Note that there are many small exceptions to the criteria outlined above. You can refer to the tables on this page about copyright terms for more detailed information. Some other points to note:
- For film with an audio track, the audio from that film will have the same copyright status as the film. For example, if the film is in the public domain because it was published 95 years ago or was created by the U.S. Government, the audio from that film is also in the public domain.
- For sound recordings and compositions published outside the United States, you can more or less follow the guidelines listed above with some exceptions.
- For unpublished sound recordings, you are largely out of luck. These recordings won’t enter the public domain until February 15, 2067.
Where to find copyright information on loc.gov?
When looking at a particular item page on loc.gov, here are some tips for determining if this item meets the criteria listed in the previous section
Check the “Rights & Access” section
In some cases, the Library will clearly state that this item is in the public domain. If that is the case, you can stop here! Here’s an example of a sound recording in the public domain:
In the most conservative view of copyright, the above case is the only way to clearly determine if a sound recording is in the public domain. You may also come across language like “no known copyright restrictions.” While this phrase is less explicit than “public domain,” the risk of running into copyright issues is very low in this case.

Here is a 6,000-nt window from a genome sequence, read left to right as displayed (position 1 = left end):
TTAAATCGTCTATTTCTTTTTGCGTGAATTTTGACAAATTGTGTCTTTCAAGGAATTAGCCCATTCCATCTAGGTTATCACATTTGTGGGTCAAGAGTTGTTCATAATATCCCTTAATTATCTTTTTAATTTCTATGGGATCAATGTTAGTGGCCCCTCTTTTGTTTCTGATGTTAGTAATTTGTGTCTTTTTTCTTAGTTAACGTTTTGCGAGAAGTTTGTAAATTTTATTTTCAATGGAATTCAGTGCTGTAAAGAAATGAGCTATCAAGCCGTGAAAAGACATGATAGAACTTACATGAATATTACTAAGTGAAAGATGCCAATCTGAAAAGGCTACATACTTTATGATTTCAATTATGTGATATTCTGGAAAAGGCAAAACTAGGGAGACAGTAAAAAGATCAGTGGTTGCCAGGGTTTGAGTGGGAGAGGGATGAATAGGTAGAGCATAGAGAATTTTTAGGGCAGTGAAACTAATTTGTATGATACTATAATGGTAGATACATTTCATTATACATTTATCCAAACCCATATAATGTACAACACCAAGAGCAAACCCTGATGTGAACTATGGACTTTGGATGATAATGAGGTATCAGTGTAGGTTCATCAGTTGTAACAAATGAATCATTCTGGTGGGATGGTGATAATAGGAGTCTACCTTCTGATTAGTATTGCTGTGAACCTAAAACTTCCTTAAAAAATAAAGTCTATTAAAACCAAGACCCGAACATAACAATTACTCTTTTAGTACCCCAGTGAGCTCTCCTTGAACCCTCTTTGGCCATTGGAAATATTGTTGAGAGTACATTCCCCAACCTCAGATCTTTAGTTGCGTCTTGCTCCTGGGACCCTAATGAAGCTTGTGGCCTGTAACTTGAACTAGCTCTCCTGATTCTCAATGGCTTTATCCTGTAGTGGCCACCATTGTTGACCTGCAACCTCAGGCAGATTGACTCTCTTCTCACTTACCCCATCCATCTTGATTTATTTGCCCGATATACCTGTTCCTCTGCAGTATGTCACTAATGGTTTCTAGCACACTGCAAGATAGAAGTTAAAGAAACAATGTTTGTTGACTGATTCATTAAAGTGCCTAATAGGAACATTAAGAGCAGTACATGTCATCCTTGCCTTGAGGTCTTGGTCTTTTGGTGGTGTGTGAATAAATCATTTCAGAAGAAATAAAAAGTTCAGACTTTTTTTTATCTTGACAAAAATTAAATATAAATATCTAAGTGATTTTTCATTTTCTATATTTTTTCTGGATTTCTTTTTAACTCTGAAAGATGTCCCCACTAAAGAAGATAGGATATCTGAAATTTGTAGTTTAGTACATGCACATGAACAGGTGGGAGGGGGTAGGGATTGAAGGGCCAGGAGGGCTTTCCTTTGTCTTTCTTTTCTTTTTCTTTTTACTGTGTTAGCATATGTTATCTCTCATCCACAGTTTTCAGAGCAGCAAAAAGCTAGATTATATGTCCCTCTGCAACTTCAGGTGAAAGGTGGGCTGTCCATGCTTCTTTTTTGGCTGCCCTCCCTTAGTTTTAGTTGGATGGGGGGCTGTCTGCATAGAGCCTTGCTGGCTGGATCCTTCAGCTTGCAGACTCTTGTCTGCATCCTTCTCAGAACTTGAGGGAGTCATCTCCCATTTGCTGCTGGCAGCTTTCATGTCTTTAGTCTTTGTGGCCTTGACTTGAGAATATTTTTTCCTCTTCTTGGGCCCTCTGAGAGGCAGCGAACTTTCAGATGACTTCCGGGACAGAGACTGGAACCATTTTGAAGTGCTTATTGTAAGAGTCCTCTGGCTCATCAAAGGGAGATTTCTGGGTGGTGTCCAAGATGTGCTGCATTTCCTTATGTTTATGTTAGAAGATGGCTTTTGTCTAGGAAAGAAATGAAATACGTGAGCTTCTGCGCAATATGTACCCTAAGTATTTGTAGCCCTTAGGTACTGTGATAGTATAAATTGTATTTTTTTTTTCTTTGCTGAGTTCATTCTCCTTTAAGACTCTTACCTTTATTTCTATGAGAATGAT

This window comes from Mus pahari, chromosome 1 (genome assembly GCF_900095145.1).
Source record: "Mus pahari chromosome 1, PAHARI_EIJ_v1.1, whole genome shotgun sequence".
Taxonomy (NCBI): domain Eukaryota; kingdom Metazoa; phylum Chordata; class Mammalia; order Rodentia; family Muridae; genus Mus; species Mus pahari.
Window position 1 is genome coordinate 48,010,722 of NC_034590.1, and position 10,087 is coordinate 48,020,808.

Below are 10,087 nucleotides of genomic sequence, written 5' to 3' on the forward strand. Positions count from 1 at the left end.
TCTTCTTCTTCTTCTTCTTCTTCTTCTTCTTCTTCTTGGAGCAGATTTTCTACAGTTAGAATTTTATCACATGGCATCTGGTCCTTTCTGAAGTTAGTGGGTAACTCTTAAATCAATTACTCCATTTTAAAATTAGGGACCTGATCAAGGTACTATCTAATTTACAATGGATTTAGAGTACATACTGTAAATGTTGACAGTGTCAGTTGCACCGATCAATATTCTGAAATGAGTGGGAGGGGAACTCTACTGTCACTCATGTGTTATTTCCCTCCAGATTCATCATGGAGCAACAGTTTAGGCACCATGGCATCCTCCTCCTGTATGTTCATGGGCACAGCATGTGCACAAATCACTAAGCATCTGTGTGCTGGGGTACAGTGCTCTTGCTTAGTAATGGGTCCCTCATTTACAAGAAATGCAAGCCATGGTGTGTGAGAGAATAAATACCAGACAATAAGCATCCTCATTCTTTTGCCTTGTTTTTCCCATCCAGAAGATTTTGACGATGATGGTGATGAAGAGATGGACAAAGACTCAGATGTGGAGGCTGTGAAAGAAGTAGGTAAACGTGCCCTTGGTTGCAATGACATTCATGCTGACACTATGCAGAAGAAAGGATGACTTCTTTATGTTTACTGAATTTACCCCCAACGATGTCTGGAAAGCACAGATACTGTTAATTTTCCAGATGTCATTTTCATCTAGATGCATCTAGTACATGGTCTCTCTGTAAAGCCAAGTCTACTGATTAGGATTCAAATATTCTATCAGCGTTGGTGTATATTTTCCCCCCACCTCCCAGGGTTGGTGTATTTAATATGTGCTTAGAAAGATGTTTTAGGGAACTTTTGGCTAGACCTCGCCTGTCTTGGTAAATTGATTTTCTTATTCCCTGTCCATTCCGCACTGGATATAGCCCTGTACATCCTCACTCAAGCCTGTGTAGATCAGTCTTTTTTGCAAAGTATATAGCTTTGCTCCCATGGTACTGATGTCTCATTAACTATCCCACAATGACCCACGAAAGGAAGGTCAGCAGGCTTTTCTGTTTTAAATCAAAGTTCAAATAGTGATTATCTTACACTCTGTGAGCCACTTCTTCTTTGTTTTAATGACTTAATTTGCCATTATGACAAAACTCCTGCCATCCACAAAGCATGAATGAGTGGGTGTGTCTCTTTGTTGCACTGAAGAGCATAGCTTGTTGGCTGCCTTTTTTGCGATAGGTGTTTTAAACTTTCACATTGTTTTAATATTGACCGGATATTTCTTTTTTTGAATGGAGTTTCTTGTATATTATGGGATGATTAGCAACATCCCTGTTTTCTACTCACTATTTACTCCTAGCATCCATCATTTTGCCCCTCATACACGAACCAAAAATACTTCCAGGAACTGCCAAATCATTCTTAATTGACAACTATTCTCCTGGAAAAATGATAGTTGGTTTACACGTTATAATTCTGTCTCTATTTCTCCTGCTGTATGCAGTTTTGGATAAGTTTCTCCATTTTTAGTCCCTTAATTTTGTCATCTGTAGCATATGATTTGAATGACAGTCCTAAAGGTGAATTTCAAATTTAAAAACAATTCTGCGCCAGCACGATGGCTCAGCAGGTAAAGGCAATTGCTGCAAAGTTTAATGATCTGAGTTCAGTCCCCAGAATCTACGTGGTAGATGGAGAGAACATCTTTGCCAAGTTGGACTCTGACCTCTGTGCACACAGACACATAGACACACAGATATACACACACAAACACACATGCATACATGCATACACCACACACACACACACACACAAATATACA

It is important to note that this section may give information about the public domain status of either the recording or the composition in the case of a performed song. Here’s an example where U.S. Government fieldworkers collected the material:
In the above example, even though the recording may be in the public domain, if it was a recording of a performer singing a song, it is unclear whether permission was given by the performer or if the song’s lyrics and composition are in the public domain. Unless it is stated elsewhere in the “Rights & Access” statement, additional research is likely required.
Check the item’s parent collection page
In some cases, an item is part of a collection. You can find this under the section labelled “Part of”; for example:
The collection page has sections “About this Collection” and “Rights and Access”. The contents of these pages may give further clues as to how the items in this collection were created or collected.
Check the “Created / Published” section
If you are determining when a particular song was created or published, you can find it in this section. In this example, the item was published in 1914: